Urban Change InterCity social divides aNd economiC oppurtunity

Economic Oppurtunity

Wages and conditions were very bad although there was a lot of job openings in the beginning of the industrialization era. Many businesses would hire immigrants because they knew they would work for any wage/condition. Many immigrants took the jobs regardless because they had spent everything to come to America. Immigrants mainly clumped on the jobs in factories and other unskilled jobs along the ports because they were so poor they couldn't really afford to move. Many immigrants, because of the low wages, had all of their family members take jobs, such as their children, to be able to survive. Many Chinese immigrants found the job of working on the railroads, they took all the railroad jobs so white workers got angry and went on strike, didn't work as the railroad companies just hired more Chinese workers - Chinese Exclusion Act was in response to this and was an act banning Chinese immigrants from coming to America.

Economic and Racial Divide in Cities

Immigrants and African Americans were always at a disadvantage because of the restrictions that were forced upon them. They could not become completely normal members of society with well paying jobs because they were seen below the white man. These immigrants and African Americans were never able to use their full potential while working in cities during the late 19th and early 20th century. Employers used racial minorities as strike breakers in industrial strikes. This weakened the ability of unions to win strikes and also contributed to more hatred against blacks and other minorities within the white working class. Racial divisions within the working class actually weakened the ability of workers as a whole to bargain higher wages with their employers. White workers would have been better off economically if there was less inequality and more solidarity between white and black workers.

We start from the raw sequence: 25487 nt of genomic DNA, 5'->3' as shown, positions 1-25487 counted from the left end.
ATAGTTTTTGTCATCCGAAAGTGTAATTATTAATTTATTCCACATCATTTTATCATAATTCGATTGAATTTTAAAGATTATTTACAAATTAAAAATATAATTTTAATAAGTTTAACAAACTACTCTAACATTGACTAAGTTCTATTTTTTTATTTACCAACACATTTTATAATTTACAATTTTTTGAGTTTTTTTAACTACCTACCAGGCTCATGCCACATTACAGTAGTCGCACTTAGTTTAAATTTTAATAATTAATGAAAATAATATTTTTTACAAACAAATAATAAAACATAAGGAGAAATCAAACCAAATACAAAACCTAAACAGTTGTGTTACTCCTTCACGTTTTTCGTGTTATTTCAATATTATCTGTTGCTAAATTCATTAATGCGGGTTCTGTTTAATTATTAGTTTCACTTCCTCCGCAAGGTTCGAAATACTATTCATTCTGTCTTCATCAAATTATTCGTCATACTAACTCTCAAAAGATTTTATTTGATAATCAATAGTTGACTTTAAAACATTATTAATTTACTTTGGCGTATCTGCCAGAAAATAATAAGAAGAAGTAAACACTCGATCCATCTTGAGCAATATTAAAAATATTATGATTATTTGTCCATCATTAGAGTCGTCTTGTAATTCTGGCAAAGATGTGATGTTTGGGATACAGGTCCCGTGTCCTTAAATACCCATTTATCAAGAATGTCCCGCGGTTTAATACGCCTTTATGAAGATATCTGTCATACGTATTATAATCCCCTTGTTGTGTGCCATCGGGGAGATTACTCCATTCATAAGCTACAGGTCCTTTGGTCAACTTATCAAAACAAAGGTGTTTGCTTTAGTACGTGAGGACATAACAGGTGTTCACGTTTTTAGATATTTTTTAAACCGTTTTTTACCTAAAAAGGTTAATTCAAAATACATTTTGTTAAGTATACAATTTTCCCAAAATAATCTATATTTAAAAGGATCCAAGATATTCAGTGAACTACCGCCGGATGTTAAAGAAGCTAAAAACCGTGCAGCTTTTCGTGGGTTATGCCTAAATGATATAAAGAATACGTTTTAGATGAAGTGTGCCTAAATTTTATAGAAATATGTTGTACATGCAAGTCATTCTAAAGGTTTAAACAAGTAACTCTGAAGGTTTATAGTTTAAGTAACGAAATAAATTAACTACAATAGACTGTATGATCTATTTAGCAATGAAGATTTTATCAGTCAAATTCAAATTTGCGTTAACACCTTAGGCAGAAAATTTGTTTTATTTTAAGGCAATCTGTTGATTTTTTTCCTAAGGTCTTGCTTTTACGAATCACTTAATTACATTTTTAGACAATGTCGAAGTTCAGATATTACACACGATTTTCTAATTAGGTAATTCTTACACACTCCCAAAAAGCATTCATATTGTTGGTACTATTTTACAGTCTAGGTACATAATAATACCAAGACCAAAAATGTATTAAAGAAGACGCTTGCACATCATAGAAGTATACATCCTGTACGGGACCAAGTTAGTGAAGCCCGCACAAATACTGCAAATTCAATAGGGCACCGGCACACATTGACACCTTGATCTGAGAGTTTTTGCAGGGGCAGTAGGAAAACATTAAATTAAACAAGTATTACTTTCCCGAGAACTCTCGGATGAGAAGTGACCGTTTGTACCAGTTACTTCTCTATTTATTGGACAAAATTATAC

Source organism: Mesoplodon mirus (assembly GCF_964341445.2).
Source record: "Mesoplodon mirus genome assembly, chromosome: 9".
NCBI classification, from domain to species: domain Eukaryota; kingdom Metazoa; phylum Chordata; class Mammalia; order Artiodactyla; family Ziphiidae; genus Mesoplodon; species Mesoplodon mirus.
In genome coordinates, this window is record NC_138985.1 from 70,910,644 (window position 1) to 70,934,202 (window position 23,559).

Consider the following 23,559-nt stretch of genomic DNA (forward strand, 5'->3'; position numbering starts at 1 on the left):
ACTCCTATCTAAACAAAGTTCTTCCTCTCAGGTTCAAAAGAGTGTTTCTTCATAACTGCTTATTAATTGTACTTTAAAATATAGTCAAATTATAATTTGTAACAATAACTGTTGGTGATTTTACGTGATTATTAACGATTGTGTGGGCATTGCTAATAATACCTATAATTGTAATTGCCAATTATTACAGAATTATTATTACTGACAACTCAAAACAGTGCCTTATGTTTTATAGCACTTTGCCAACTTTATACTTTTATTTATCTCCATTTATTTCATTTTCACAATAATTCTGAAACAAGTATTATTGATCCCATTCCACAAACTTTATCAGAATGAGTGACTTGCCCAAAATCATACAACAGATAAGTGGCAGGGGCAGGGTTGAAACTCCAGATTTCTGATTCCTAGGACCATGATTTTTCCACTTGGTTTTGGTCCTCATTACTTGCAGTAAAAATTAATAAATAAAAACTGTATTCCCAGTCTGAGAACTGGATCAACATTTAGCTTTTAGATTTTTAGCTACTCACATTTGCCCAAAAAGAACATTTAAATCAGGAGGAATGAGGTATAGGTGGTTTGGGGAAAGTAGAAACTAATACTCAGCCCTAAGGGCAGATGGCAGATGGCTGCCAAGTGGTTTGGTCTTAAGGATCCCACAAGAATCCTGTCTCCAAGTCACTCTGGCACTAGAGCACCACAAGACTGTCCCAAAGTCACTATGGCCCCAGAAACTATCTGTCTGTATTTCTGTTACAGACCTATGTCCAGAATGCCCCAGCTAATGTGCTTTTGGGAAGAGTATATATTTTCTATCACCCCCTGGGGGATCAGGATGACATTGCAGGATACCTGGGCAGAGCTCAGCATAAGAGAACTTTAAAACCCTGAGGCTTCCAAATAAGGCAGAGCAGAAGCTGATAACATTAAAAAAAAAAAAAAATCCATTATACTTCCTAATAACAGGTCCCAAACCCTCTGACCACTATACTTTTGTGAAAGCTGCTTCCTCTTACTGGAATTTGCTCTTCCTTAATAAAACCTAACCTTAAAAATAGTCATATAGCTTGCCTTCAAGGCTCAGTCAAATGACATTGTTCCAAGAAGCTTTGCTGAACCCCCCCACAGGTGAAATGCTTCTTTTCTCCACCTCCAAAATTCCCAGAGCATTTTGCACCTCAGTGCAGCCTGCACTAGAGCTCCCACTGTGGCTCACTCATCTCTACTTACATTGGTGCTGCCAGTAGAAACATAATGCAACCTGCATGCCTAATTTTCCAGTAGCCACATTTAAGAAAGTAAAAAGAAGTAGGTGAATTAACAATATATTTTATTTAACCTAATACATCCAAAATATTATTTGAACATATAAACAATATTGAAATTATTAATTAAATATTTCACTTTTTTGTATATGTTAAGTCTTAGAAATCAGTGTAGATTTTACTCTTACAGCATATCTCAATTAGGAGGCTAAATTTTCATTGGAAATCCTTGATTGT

Contributors to Economic Opportunity

Many American entrepreneurs aided the formation of cities by creating job opportunities within them. With Andrew Carnegie's contribution of creating the first way to mass produce steel, and steel relevance at the time, many jobs and factories were created because of it. Carnegie's steel production made the city of Pittsburg. During this time many cities started to sprout up around industrial centers. John D Rockefeller created oil refineries in Ohio, and grew the city of Cleveland by doing so. Cornelius Vanderbuilt created the New York Central Railroad, which connect Boston and New York. With the increased ease of trade and commerce, more jobs were readily available.






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